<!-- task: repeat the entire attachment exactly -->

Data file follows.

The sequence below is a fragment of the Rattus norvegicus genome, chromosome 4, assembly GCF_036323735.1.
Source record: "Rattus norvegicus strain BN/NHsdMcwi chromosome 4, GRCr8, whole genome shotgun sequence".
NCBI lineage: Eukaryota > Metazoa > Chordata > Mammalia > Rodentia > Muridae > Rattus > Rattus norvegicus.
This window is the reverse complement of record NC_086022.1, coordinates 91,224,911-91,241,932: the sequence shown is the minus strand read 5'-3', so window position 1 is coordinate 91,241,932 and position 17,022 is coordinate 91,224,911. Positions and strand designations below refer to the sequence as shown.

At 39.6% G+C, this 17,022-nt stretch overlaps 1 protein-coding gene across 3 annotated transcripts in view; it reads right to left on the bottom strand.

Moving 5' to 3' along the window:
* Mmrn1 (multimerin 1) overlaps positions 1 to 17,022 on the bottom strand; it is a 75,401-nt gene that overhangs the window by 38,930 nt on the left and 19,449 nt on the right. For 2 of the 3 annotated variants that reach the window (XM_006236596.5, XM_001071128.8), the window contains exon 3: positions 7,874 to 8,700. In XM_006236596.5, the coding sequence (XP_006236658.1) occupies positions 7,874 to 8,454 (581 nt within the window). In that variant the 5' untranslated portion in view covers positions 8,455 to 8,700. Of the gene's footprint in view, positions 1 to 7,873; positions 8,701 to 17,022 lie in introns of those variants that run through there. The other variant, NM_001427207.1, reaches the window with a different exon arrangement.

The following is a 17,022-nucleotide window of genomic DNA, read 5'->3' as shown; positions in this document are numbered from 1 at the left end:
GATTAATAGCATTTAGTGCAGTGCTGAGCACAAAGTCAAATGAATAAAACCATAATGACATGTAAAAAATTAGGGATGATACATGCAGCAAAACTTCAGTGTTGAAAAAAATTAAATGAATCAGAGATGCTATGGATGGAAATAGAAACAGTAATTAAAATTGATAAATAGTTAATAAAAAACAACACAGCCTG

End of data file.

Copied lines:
The sequence below is a fragment of the Rattus norvegicus genome, chromosome 4, assembly GCF_036323735.1.
Source record: "Rattus norvegicus strain BN/NHsdMcwi chromosome 4, GRCr8, whole genome shotgun sequence".
NCBI lineage: Eukaryota > Metazoa > Chordata > Mammalia > Rodentia > Muridae > Rattus > Rattus norvegicus.
This window is the reverse complement of record NC_086022.1, coordinates 91,224,911-91,241,932: the sequence shown is the minus strand read 5'-3', so window position 1 is coordinate 91,241,932 and position 17,022 is coordinate 91,224,911. Positions and strand designations below refer to the sequence as shown.

At 39.6% G+C, this 17,022-nt stretch overlaps 1 protein-coding gene across 3 annotated transcripts in view; it reads right to left on the bottom strand.

Moving 5' to 3' along the window:
* Mmrn1 (multimerin 1) overlaps positions 1 to 17,022 on the bottom strand; it is a 75,401-nt gene that overhangs the window by 38,930 nt on the left and 19,449 nt on the right. For 2 of the 3 annotated variants that reach the window (XM_006236596.5, XM_001071128.8), the window contains exon 3: positions 7,874 to 8,700. In XM_006236596.5, the coding sequence (XP_006236658.1) occupies positions 7,874 to 8,454 (581 nt within the window). In that variant the 5' untranslated portion in view covers positions 8,455 to 8,700. Of the gene's footprint in view, positions 1 to 7,873; positions 8,701 to 17,022 lie in introns of those variants that run through there. The other variant, NM_001427207.1, reaches the window with a different exon arrangement.

The following is a 17,022-nucleotide window of genomic DNA, read 5'->3' as shown; positions in this document are numbered from 1 at the left end:
GATTAATAGCATTTAGTGCAGTGCTGAGCACAAAGTCAAATGAATAAAACCATAATGACATGTAAAAAATTAGGGATGATACATGCAGCAAAACTTCAGTGTTGAAAAAAATTAAATGAATCAGAGATGCTATGGATGGAAATAGAAACAGTAATTAAAATTGATAAATAGTTAATAAAAAACAACACAGCCTG